The bomb. The political bomb. 

To make things worse for the FPM, Nasrallah said the following sentence in his speech on the 21st of March:

العماد عون يمتلك الحيثيات لمنصب الرئاسة وحين ندعمه لا يعني ذلك أننا نرفض مرشحاً اخر

Yes, it’s in a huge font, and in Arabic, because it’s extremely important: While Hezbollah was still sticking with Aoun, Nasrallah has now clearly indicated that they were open to other possibilities (the literal translation: “General Aoun holds all aspects that entitle him to become president, but supporting him does not mean that we do not approve of another candidate”). In other words, Nasrallah was giving a very, very, very subtle OK to Berri’s earlier call (on the 19th of March) to Hezbollah to endorse someone other than Aoun, *coughs* like Frangieh *coughs*, and was probably starting a slow but steady shift from the Aoun bid to the Frangieh one, while also blaming Aoun for the deadlock (since Hezbollah is “open to another candidate”). Nasrallah also criticized the LF for criticizing them that they’re not supporting Aoun enough. It’s too early to tell, but that sentence in the huge font does look very promising to Frangieh.

Berri’s immediate response? On the 22nd of March, he said that “the presidential fruit had ripened” (whatever that beautiful piece of poetry means). So yeah, the FPM had the right to panic. There was a pattern, everyone saw it, and the media was ignoring it (and suddenly focusing on the illegal internet crisis – not that they shouldn’t have focused, but the timing is weird): Those were the typical characteristics of a deal being prepared between Lebanese politicians.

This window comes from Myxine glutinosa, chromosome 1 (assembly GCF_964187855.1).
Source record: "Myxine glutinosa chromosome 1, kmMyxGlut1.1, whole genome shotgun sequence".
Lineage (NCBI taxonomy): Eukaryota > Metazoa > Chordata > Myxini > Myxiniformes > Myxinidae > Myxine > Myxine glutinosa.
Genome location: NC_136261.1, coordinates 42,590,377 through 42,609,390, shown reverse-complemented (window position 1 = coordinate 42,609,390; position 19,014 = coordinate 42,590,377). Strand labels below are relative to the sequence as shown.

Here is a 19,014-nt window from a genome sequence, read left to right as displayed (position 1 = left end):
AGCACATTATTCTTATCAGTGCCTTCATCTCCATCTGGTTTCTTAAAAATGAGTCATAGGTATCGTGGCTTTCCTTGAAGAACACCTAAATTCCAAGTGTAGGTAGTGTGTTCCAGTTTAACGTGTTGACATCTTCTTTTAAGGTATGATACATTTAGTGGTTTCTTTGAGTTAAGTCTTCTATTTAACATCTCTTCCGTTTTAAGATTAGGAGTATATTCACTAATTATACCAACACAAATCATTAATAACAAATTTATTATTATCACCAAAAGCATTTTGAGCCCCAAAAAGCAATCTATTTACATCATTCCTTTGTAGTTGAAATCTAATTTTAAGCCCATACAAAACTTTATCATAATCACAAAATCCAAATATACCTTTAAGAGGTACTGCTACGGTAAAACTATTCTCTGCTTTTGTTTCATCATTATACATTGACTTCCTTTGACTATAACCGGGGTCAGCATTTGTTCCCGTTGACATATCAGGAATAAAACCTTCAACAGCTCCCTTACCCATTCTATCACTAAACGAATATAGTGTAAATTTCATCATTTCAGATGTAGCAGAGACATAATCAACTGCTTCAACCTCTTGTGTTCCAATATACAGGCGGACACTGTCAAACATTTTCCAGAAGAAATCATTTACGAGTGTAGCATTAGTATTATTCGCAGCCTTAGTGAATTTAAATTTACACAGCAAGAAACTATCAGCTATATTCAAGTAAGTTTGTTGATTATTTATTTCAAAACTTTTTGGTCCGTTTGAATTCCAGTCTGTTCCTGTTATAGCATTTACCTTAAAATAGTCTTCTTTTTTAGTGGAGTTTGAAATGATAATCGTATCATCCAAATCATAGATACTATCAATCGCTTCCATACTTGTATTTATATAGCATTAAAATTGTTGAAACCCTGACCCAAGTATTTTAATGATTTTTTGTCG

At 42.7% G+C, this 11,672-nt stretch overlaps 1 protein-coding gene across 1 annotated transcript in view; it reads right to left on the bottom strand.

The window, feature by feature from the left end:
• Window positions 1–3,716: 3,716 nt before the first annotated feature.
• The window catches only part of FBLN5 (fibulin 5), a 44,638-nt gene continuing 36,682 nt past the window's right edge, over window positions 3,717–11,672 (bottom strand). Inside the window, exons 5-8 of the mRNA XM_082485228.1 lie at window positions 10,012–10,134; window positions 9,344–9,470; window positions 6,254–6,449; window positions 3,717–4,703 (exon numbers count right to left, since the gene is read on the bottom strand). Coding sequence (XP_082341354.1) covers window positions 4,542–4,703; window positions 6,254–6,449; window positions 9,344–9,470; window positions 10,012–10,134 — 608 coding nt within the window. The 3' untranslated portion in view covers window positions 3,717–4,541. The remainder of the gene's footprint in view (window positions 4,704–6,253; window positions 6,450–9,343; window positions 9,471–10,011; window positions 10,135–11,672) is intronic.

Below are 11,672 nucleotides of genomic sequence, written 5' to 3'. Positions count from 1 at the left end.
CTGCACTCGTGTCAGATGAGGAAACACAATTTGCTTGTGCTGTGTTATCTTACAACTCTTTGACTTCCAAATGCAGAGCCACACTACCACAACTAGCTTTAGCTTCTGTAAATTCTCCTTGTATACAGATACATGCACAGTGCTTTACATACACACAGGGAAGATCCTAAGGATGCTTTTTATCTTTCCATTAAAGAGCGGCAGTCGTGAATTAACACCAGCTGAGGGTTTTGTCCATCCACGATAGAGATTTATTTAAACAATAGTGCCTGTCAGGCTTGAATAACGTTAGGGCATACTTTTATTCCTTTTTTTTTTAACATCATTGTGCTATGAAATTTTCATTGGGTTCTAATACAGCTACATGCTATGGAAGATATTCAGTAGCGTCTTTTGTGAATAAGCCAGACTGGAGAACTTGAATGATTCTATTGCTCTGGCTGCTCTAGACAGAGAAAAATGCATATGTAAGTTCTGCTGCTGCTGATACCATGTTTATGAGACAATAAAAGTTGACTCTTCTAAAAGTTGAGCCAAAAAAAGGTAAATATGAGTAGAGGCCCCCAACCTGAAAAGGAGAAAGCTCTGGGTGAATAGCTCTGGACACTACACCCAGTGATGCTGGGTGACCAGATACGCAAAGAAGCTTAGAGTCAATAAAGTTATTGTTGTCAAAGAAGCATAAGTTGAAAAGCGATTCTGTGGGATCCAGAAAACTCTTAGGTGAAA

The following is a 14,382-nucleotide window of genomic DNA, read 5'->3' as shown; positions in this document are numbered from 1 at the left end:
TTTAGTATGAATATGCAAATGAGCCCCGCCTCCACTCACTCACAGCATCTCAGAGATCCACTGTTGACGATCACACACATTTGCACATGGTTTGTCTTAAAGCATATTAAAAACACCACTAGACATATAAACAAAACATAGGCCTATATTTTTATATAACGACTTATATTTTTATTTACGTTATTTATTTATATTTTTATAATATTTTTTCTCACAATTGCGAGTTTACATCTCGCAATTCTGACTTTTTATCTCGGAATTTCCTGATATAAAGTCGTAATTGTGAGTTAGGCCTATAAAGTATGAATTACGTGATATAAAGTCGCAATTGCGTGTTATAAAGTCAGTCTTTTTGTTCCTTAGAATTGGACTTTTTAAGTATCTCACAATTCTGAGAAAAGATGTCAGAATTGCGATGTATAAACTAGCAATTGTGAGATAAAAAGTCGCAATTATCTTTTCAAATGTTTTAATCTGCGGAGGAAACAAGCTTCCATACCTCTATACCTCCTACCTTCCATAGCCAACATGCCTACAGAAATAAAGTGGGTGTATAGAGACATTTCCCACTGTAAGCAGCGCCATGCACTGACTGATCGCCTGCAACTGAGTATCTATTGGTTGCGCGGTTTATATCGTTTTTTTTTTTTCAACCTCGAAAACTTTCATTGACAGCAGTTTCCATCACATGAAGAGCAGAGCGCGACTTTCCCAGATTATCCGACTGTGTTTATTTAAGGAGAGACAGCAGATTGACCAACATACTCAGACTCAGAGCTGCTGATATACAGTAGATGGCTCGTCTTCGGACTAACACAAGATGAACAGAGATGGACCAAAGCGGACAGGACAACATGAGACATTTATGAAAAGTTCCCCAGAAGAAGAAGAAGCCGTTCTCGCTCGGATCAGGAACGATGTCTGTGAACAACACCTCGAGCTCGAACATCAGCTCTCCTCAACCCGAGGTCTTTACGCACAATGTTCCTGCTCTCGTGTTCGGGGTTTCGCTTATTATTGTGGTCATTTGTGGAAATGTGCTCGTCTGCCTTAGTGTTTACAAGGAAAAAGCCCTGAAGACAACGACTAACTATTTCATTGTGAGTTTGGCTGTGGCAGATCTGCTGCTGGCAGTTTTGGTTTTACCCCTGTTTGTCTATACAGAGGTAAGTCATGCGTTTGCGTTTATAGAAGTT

How the FPM responded: The T word

The FPM decided to take the matter in their own hands, and just like any other smart Lebanese party with more than ten years of experience in Lebanese politics, they simply changed the subject: Out of nowhere, a debate on the naturalization of Syrian refugees started, and fear of “tawteen” calls began once again. And don’t get me wrong, I’m only questioning the timing here. There was nothing before March, and suddenly, we get overwhelmed with the anti-naturalization calls: See here, here, here, here, here. Whether they had planned this together or not, the three anti-Frangieh Christian parties (Kataeb, FPM, LF) made a joint effort to say the T words as many times as possible this month. Bassil even refused to meet Ban Ki Moon because of the whole naturalization debate, and the FPM (as well as the other two parties) was once again using the sectarian card, by focusing on the naturalization of Syrian refugees: Once a Christian party says the word “tawteen“, you’ll have to wait at least one or two month before you endorse someone (like Frangieh) who is vetoed by the biggest three Christian parties, or else you create panic and kill the candidacy of Sleiman Frangieh by giving the impression that you’re going against the Christian sentiment at a time when the naturalization seems imminent.
It’s either that, or there was indeed an intention to naturalize Syrian refugees, but I’ll go with the former theory for now, because of (1) the timing of the calls and (2) the fact that Lebanese politicians are the lords of political maneuvers.
So yeah, you can say that the Christian parties have gained experience, and managed to halt speaker Berri’s political maneuver of promoting Frangieh’s candidacy in the March 8 camp. But then again, who hasn’t gained experience?
680 days since the 25th of May (presidential vacancy). 516 days since the 5th of November (parliamentary extension).
Advertisements